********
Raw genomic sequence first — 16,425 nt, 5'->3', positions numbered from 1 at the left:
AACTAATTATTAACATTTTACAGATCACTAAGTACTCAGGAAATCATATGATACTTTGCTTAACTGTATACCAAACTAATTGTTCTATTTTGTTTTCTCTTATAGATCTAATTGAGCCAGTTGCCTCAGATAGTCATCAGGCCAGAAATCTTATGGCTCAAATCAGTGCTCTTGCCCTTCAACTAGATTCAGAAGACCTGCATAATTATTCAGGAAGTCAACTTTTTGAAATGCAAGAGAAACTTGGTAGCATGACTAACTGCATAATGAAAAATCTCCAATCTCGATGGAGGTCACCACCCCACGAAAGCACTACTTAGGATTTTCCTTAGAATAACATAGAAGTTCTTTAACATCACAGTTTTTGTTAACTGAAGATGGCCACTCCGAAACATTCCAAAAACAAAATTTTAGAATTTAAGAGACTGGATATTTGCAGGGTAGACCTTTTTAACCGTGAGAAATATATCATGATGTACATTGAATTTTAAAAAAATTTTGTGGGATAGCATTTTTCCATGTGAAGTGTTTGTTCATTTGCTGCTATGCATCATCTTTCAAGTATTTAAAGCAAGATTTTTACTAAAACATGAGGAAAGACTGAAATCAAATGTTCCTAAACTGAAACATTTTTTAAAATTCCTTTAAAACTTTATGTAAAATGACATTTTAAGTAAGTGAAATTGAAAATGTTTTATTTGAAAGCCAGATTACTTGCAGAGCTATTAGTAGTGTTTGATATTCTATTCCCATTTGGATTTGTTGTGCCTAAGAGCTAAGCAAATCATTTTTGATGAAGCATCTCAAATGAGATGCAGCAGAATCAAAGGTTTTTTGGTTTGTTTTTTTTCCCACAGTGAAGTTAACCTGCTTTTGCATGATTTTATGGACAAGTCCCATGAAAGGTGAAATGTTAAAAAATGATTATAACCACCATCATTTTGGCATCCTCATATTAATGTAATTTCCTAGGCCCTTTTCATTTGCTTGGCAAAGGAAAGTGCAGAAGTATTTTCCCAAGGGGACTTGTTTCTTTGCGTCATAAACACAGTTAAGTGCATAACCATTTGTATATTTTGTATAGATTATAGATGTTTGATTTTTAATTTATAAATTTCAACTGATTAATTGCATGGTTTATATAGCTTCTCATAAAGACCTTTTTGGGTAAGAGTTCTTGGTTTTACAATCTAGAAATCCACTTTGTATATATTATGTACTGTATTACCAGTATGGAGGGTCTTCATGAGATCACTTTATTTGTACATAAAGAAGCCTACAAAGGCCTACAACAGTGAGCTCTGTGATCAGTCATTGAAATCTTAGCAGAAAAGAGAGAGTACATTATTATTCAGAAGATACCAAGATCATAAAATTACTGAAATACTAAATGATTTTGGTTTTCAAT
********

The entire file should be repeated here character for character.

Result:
Raw genomic sequence first — 16,425 nt, 5'->3', positions numbered from 1 at the left:
AACTAATTATTAACATTTTACAGATCACTAAGTACTCAGGAAATCATATGATACTTTGCTTAACTGTATACCAAACTAATTGTTCTATTTTGTTTTCTCTTATAGATCTAATTGAGCCAGTTGCCTCAGATAGTCATCAGGCCAGAAATCTTATGGCTCAAATCAGTGCTCTTGCCCTTCAACTAGATTCAGAAGACCTGCATAATTATTCAGGAAGTCAACTTTTTGAAATGCAAGAGAAACTTGGTAGCATGACTAACTGCATAATGAAAAATCTCCAATCTCGATGGAGGTCACCACCCCACGAAAGCACTACTTAGGATTTTCCTTAGAATAACATAGAAGTTCTTTAACATCACAGTTTTTGTTAACTGAAGATGGCCACTCCGAAACATTCCAAAAACAAAATTTTAGAATTTAAGAGACTGGATATTTGCAGGGTAGACCTTTTTAACCGTGAGAAATATATCATGATGTACATTGAATTTTAAAAAAATTTTGTGGGATAGCATTTTTCCATGTGAAGTGTTTGTTCATTTGCTGCTATGCATCATCTTTCAAGTATTTAAAGCAAGATTTTTACTAAAACATGAGGAAAGACTGAAATCAAATGTTCCTAAACTGAAACATTTTTTAAAATTCCTTTAAAACTTTATGTAAAATGACATTTTAAGTAAGTGAAATTGAAAATGTTTTATTTGAAAGCCAGATTACTTGCAGAGCTATTAGTAGTGTTTGATATTCTATTCCCATTTGGATTTGTTGTGCCTAAGAGCTAAGCAAATCATTTTTGATGAAGCATCTCAAATGAGATGCAGCAGAATCAAAGGTTTTTTGGTTTGTTTTTTTTCCCACAGTGAAGTTAACCTGCTTTTGCATGATTTTATGGACAAGTCCCATGAAAGGTGAAATGTTAAAAAATGATTATAACCACCATCATTTTGGCATCCTCATATTAATGTAATTTCCTAGGCCCTTTTCATTTGCTTGGCAAAGGAAAGTGCAGAAGTATTTTCCCAAGGGGACTTGTTTCTTTGCGTCATAAACACAGTTAAGTGCATAACCATTTGTATATTTTGTATAGATTATAGATGTTTGATTTTTAATTTATAAATTTCAACTGATTAATTGCATGGTTTATATAGCTTCTCATAAAGACCTTTTTGGGTAAGAGTTCTTGGTTTTACAATCTAGAAATCCACTTTGTATATATTATGTACTGTATTACCAGTATGGAGGGTCTTCATGAGATCACTTTATTTGTACATAAAGAAGCCTACAAAGGCCTACAACAGTGAGCTCTGTGATCAGTCATTGAAATCTTAGCAGAAAAGAGAGAGTACATTATTATTCAGAAGATACCAAGATCATAAAATTACTGAAATACTAAATGATTTTGGTTTTCAAT